Friday, 17 February 2012
The education of risk managers for the future is one of the priorities of Association pour le Management des Risques et de l’Assurance des Entreprises, AMRAE, France’s risk management association, and it is offering a busy calendar of courses and certifications for 2012. CRE’s French correspondent Rodrigo Amaral spoke to AMRAE, risk managers and recruitment experts about how the French believe risk education will play a vital role in the future of the profession and the individuals who work within it.
FRENCH RISK MANAGEMENT association AMRAE has, over the years, devised a number of alternatives for professionals who want to enhance their knowledge about the subject of risk management or have a first taste of a career that is increasingly making inroads within organisations.
And the interest has been such that attendance of the courses has not been restricted to people who already work in risk management departments.
“Our risk management certificate, CEFAR, has become so famous that we have had in some of our training sessions staff from brokers or insurance companies, as well as internal auditors and other professionals,” Gilbert Canameras, the President of AMRAE, told Commercial Risk Europe.
CEFAR—Stratégie de gestions des risques, as the certificate is formally called—is the top shelf training initiative offered by AMRAE.
It is composed of 10 intensive days of work on subjects that are directly linked to the daily job of risk managers.
The general aim of the course is to provide participants with tools to make strategic decisions to the benefit of their companies.
The course includes presentations by top risk management practitioners in France and has the support of Ernst & Young, the consultancy firm.
CEFAR is targeted at risk managers who already have considerable experience on the job, and participants receive a certificate if they are successful through the evaluation tests carried out at the end of the course.
Themes to be discussed in 2012 include risk environment, risk analysis, financing of risks and communication—subjects are updated every year according to the development of the market.
The next round of courses, with a maximum quorum of 15 students, will start in March 2012, and the cost is €6,000.
Another training course, Associate in Risk Management, ARM, is offered jointly by AMRAE and the CARM Institute, a well-known risk management research centre in France.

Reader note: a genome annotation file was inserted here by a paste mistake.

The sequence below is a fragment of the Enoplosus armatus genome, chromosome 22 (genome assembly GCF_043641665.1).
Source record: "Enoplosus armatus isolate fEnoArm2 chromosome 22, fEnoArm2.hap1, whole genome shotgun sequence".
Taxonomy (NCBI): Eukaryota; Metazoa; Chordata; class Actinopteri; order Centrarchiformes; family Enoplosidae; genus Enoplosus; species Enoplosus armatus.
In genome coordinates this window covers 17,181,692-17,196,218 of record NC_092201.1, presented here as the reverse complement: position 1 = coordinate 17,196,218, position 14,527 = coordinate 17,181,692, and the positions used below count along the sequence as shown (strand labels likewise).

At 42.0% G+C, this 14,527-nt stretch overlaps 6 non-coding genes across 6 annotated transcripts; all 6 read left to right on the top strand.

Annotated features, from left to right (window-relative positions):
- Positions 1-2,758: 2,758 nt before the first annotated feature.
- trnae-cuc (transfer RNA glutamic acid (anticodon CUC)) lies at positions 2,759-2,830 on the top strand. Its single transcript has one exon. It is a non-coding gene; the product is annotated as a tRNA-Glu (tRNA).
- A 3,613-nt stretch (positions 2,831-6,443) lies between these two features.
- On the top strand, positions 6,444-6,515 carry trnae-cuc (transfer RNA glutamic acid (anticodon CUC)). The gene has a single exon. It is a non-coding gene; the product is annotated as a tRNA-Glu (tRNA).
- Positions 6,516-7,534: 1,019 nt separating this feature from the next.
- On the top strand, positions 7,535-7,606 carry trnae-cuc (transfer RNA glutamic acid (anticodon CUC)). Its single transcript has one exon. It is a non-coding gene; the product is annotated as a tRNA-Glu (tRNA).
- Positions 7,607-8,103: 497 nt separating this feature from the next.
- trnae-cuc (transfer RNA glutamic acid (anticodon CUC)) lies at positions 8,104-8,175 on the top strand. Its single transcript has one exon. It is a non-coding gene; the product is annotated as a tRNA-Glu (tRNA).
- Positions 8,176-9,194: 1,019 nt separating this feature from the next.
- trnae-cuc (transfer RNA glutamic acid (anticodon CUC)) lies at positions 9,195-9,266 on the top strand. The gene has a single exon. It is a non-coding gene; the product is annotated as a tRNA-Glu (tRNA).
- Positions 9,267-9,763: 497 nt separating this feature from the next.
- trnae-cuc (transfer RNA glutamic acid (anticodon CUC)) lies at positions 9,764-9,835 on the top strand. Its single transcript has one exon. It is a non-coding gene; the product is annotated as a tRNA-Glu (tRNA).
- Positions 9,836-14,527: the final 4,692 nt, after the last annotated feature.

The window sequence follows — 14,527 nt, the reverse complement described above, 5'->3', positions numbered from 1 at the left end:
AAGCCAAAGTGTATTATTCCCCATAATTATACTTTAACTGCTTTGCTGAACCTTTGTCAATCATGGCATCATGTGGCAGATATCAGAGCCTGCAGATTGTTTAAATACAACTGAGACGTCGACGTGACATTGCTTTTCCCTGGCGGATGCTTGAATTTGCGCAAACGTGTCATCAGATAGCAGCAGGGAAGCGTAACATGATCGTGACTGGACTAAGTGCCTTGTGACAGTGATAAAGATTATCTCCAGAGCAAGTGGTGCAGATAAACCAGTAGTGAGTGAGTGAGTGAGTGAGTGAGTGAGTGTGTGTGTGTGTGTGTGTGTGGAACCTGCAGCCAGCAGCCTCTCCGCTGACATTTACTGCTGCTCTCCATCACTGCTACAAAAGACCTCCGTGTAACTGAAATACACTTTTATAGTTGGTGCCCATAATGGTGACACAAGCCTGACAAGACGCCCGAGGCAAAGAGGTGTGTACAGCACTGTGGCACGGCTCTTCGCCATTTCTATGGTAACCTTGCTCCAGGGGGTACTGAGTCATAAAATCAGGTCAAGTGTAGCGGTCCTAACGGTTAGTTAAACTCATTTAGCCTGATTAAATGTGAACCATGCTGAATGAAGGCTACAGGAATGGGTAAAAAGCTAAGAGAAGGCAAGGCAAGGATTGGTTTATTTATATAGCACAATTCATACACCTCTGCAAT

The ARM also targets heads of risk management departments and other experienced professionals and is based on the body of knowledge accumulated over three decades by the Insurance Institute of America, according to AMRAE.
The association claims that ARM has become a recognised mark of excellence in risk management both in France and Europe.
More than 500 professionals have completed the formation in France and Switzerland, and the next two batches of courses will start in January and June 2012.
ARM will be organised this year in three modules under the themes ‘Risk Diagnosis’, ‘Risk Reduction’ and ‘Risk Financing’. The first two modules have a workload of 110 hours, spread around 12 days, and 100 hours in 11 days in the case of the third one. Classes are restricted to 15 participants and costs range between €6,900 and €7,070 per module.
Another course helps participants to receive an ERM certificate and has the goal, among others, to help participants to make a convincing case for an ERM project with the top echelons of their firms.
In 2012, the three-day course will take place in a palatial mansion near Fontainebleau in the second half of September, and the students will be submitted to tests in March 2013 before they can hang their certificates on the wall.
The cost for the 2012 edition of the ERM certificate is €4100.
AMRAE also organises in-house courses for companies that want to strengthen their risk management capabilities, under the direction of Bénédicte Huot de Luze, the association’s scientific director.
A whole range of short thematic sessions are organised all over the year to keep members abreast of the latest market developments that can affect their daily jobs. These are linked to a series of initiatives that are necessary to help French risk managers face a business environment that changes by the day.